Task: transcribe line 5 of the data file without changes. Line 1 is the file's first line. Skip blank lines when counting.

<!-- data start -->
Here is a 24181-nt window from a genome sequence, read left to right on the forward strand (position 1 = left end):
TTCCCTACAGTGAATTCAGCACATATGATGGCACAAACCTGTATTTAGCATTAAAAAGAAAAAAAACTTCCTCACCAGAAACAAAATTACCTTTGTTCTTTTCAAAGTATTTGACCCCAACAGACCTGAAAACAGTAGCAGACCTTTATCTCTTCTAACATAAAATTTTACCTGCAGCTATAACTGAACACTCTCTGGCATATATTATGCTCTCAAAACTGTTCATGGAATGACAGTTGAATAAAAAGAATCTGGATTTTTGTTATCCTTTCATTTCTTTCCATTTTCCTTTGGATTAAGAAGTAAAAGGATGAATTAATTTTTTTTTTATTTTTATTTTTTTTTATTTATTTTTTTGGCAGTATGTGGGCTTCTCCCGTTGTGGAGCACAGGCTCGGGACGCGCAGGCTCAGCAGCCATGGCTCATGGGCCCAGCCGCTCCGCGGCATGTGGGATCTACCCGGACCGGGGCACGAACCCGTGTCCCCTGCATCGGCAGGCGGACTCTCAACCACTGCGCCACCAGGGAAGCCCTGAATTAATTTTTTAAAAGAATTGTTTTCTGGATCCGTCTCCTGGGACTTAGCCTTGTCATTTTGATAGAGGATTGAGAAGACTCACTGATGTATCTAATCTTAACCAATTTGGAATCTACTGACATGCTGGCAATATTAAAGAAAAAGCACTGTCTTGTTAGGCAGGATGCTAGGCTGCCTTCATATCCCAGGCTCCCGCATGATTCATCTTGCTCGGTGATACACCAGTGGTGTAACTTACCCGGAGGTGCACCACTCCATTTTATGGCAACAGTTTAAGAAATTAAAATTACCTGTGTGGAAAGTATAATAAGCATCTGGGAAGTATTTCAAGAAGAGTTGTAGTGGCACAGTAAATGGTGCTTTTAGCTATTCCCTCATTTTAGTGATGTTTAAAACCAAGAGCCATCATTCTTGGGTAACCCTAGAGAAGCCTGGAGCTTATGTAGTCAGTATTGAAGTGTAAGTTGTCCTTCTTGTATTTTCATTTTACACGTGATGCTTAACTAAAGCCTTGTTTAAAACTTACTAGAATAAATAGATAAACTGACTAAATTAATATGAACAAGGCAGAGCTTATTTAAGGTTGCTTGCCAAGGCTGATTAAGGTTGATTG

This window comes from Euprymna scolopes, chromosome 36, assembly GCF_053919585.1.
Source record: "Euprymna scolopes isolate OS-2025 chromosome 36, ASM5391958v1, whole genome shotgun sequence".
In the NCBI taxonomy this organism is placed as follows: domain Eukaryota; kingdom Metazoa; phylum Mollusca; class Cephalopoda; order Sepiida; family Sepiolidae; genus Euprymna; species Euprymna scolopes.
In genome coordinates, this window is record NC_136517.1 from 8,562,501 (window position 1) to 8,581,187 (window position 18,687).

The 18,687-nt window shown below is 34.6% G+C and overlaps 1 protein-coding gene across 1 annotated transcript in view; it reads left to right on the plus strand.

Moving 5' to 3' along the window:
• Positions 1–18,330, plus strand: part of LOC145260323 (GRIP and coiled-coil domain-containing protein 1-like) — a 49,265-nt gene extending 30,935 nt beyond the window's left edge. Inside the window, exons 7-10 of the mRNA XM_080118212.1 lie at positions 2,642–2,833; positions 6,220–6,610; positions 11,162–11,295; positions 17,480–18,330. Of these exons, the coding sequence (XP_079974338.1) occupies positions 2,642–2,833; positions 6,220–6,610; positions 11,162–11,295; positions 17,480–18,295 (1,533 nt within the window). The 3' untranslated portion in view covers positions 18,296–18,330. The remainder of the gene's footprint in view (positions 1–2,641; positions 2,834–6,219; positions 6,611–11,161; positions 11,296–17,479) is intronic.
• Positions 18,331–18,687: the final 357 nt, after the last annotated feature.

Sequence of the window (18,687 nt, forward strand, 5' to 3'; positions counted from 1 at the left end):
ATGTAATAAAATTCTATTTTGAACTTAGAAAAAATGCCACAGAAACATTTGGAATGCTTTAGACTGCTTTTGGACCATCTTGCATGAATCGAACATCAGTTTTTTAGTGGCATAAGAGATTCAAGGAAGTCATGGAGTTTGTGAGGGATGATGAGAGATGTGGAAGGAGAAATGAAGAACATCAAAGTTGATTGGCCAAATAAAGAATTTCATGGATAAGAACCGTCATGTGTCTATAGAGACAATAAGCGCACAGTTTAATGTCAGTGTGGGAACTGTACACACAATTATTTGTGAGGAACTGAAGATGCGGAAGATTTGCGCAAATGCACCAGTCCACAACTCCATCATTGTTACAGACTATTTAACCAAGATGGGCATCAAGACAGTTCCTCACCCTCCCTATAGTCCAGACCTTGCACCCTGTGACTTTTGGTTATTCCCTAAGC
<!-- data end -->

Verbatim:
In the NCBI taxonomy this organism is placed as follows: domain Eukaryota; kingdom Metazoa; phylum Mollusca; class Cephalopoda; order Sepiida; family Sepiolidae; genus Euprymna; species Euprymna scolopes.